|It's piccalilli folks, but not as you know it|
You may not have noticed from the picture above but within that handsome looking jar of homemade piccalilli, lies slivers of pink and peppery radishes; soft enough, yet retaining just a tiny bit of bite. Which is how all the vegetables should be, when thrown into an aromatic mix of mustard yellow and brine.
It does seem though that my putting radishes into a pickle has also caused some consternation among some well known figures on the food scene. After pinging some Instagram shots out there, of the very same jar (or saucepan to be exact) the notion of radishes in piccalilli was deemed as absurd and foolhardy by some. Alas, when it comes to food and pushing boundaries and challenging perceptions, there will always be the odd naysayer, who just will not budge and go away. Like a fart in an ill-fitting pair of y-fronts, brought on by too much cauliflower.
Luckily the practice of putting these cherry sized roots into turmeric juice has precedence. A certain Mrs Elizabeth Raffald, author of the 18th century smash hit cookbook 'The Experienced English Housekeeper', is attributed as being the first person to introduce the word 'piccalilli' into the English lexicon. Or 'piccalillo' as it was known back then. AND she was a big fan of using radishes too. So if Lizzy can get away with it, so can I.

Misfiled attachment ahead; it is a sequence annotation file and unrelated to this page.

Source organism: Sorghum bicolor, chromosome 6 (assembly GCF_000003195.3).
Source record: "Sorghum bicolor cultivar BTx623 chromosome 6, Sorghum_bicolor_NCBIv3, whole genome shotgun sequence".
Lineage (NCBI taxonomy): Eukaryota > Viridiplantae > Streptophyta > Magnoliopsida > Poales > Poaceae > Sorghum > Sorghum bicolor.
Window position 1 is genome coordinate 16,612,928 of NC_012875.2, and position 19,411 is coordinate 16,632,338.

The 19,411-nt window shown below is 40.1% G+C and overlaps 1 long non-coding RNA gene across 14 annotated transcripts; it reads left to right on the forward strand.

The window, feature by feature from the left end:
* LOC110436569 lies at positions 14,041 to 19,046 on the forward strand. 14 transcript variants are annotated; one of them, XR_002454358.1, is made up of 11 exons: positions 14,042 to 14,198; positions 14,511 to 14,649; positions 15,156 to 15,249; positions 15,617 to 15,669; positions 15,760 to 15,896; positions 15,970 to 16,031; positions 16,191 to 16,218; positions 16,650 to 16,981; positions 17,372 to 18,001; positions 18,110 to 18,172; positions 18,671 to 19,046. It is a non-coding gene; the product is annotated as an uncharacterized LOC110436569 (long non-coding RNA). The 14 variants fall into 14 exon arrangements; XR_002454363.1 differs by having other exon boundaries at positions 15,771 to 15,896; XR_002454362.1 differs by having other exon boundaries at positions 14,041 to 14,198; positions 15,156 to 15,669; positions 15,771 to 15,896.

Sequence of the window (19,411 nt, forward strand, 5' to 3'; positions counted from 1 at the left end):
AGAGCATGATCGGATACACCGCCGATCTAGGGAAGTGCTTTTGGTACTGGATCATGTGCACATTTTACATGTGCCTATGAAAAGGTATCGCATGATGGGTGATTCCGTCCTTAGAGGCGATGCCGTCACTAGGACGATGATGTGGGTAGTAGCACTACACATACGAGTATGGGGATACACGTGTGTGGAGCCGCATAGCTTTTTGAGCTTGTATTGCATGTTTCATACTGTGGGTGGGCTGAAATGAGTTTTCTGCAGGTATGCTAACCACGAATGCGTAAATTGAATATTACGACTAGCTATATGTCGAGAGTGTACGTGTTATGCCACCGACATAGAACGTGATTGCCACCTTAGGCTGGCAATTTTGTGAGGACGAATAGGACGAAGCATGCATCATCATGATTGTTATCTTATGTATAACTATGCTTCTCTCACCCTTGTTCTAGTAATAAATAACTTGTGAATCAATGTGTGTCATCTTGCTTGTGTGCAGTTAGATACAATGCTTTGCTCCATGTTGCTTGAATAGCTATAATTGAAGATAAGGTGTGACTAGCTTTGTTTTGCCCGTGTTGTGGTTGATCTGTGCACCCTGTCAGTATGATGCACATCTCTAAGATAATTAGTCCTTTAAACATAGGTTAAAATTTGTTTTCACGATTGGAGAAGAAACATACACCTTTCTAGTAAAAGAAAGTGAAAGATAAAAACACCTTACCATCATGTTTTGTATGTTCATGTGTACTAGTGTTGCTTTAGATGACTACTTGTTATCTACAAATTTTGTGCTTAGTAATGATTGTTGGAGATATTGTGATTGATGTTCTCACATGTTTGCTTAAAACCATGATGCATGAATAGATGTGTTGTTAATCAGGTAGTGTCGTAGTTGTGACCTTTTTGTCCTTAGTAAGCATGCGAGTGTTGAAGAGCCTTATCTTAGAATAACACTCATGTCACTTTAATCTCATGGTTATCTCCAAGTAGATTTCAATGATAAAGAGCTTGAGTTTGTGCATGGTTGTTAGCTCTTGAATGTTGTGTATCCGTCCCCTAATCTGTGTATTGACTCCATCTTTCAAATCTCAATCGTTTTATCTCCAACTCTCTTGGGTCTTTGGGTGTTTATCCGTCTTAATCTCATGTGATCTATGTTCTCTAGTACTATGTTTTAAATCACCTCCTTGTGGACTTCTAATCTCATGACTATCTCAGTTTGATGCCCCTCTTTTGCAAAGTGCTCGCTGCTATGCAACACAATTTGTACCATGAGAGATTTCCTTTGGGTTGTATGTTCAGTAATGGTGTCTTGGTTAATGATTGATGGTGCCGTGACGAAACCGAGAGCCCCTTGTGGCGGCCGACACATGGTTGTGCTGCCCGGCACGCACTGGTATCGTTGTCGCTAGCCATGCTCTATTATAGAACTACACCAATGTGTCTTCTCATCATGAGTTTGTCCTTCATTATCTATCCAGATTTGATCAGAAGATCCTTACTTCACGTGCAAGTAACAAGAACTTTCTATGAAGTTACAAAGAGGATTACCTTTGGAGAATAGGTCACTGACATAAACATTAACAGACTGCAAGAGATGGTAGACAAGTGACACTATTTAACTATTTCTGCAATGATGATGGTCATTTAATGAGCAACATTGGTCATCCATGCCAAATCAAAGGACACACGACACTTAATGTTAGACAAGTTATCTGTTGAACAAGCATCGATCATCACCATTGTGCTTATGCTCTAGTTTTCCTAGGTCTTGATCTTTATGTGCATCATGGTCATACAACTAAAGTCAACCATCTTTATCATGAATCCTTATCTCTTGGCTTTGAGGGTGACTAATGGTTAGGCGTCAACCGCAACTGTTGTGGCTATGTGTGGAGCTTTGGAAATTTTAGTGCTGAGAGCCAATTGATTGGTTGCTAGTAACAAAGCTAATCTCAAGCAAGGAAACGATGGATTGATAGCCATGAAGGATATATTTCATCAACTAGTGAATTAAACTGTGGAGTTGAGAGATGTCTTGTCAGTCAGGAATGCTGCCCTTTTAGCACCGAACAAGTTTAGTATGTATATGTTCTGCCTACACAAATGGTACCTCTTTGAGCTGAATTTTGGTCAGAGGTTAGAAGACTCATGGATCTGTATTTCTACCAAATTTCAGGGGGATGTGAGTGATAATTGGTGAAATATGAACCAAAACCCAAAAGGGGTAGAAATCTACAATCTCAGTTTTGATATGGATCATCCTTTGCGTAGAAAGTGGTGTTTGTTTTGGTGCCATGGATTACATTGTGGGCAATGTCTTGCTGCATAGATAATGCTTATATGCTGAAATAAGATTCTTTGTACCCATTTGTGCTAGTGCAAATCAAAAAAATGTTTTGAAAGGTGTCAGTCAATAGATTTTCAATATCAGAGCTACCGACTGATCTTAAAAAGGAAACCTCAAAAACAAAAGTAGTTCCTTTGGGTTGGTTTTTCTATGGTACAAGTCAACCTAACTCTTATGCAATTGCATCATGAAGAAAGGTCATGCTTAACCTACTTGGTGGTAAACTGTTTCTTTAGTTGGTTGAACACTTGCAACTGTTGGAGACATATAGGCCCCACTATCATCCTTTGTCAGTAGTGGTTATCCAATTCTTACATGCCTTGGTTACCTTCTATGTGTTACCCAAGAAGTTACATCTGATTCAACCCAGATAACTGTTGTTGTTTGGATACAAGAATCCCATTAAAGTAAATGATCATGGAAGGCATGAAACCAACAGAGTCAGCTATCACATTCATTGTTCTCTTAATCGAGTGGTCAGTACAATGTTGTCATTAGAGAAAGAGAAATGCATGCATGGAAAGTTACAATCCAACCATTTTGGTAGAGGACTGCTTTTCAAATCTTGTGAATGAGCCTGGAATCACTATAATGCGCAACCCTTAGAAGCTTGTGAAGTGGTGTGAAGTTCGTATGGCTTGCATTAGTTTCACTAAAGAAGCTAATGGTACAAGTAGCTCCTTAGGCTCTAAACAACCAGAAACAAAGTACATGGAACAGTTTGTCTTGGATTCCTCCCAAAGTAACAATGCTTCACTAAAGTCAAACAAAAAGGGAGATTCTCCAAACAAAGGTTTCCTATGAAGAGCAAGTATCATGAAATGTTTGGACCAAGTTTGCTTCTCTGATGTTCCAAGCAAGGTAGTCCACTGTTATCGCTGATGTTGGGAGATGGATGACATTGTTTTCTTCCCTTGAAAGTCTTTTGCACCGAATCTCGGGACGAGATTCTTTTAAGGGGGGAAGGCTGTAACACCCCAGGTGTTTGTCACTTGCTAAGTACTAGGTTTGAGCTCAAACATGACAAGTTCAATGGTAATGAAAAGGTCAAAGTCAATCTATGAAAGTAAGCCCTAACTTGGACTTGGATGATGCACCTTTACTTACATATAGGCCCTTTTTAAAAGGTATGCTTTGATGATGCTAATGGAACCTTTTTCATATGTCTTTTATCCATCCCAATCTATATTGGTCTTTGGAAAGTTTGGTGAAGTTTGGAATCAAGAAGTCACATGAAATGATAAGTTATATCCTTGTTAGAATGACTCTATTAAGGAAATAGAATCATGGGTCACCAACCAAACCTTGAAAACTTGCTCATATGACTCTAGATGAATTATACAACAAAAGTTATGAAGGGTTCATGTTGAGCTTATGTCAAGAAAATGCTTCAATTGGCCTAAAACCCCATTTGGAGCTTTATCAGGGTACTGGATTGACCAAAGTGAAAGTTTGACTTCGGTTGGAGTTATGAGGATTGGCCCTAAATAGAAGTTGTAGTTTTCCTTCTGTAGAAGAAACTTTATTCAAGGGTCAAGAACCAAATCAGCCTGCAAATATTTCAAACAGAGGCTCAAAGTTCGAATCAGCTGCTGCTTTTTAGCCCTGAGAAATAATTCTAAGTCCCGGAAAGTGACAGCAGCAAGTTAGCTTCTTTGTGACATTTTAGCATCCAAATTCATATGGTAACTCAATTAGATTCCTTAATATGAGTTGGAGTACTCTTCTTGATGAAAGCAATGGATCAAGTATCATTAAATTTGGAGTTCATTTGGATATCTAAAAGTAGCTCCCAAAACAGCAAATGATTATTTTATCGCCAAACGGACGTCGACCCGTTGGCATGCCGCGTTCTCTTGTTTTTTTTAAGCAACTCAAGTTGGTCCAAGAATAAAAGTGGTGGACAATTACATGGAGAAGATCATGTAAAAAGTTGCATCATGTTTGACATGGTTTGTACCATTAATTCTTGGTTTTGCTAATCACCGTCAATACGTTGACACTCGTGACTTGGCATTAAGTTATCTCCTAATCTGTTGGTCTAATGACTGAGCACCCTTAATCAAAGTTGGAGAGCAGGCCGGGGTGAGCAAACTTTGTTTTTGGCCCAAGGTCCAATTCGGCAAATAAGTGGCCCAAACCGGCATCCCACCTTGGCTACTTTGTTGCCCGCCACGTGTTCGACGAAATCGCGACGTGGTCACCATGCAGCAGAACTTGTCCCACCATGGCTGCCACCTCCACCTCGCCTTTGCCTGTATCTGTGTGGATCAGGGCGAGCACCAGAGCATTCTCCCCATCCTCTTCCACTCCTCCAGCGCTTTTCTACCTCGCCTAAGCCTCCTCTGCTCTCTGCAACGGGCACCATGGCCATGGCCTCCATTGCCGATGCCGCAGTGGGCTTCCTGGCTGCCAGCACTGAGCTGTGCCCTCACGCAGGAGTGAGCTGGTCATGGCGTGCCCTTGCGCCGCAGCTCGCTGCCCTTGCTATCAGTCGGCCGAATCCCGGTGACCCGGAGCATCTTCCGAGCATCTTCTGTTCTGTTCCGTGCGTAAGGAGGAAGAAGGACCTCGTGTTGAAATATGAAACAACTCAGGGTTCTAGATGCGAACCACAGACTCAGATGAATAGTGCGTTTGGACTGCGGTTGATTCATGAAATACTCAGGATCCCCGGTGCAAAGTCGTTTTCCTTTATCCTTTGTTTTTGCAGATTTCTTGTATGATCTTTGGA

How do I know this? Well, I looked it up on Google of course. Just to feel entirely justified to have used them, after a small bag had been found lying moribund, in the bottom of the fridge. But you shouldn't feel so sensitive when making it for yourself. Nor should you feel bound by tradition. Lots of different vegetables can be used in piccalilli. Broad beans, shredded carrots, beetroot, samphire, you name it, it can go in.
And either way, the shop bought stuff rarely makes the same impact as batches, boiled and bubbled up on the stove at home. Especially when served with a ham and egg pie (with a bit of tarragon secreted in) for a picnic. Having been cooked out over time, I find it a lot mellower and suffer less with the vinegar sweats; which is an important thing to consider when the sun is beating down.
If I were to put one constraint or restriction to this piccalilli, don't get into the habit of crooning 'Look at the stars, see how they shine for you,' whilst making this. Singing any song by Coldplay is crossing the line and banned my kitchen. If you do that, you deserve all the trolling you get.
Homemade Piccalilli with Ham and Egg Pie - serves 8
For the Homemade Piccalilli
• 2 onions, diced
• 250g runner beans, sliced into thin strips
• 250g cauliflower florets
• 100g radishes, sliced
• 2tsps English mustard powder
• 2tsps turmeric powder
• 300ml Sarsons Malt Vinegar
• 25g corn flour
• 100g granulated sugar
• 1tbsp wholegrain mustard
• 1tbsp sea salt
For the Pork and Egg pie
• Oil, for frying
• 500g pork mince
• 500g cooked ham hock, shredded
• 2 shallots, chopped
• 2tbsp parsley, finely chopped
• 1tbsp tarragon, finely chopped
• 4 hard boiled eggs, shelled
• Salt and pepper, to season